Last week, British scientist and inventor of the world wide web Tim Berners-Lee spoke of the need for users to be protected from having their internet activity tracked and logged. Sceptical of safeguards against such information being misused, he used the following example: “I want to know if I look up a whole lot of books about some form of cancer, that that’s not going to get to my insurance company and I’m going to find my insurance premium is going to go up by 5 per cent because they’ve figured I’m looking at those books.”
His comments come in the wake of news that internet service providers (ISPs) Talk Talk, BT and Virgin are planning to use technology developed by advertising company Phorm to track user activity and target ads.
Phorm says its software will personalise the internet, but many see it as part of a gradual encroachment on the privacy of web users. Berners-Lee’s comments drew an important connection between Phorm’s technology and Home Office plans (pushed by the music and film industries) to get ISPs to monitor traffic in order to catch file-sharing users involved in copyright breaches.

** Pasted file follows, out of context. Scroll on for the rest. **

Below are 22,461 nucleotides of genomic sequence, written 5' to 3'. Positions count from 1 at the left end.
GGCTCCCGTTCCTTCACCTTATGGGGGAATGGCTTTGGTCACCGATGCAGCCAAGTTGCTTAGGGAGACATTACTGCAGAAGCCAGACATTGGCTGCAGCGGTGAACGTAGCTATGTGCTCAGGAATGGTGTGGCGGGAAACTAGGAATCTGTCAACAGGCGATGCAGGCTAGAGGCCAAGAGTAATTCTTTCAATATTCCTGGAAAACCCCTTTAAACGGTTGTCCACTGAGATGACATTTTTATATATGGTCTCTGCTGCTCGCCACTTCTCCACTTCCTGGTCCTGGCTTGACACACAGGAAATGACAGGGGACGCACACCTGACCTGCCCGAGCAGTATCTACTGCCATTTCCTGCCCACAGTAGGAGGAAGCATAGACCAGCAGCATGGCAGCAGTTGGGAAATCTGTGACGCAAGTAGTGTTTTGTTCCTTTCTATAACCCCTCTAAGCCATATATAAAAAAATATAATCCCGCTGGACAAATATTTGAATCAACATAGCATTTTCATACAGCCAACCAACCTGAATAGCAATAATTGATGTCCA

Phorm have set a technological precedent that might overcome the practical obstacles to these plans, allowing privacy intrusions to stem from the very source of our internet access – service providers.
Widespread hostility to Phorm’s technology and similar ‘social’ ads means ISPs will have to tread carefully. But as one commentator has noted, “Even if Phorm is stopped dead tomorrow, the business conditions and legal loopholes are still present to encourage ISPs to try this again and again.” Phorm argue that they “will continue to be subject to external scrutiny by formal audit, partner due diligence, customer vigilance and media interest.” Hopefully true – but we can’t take it for granted.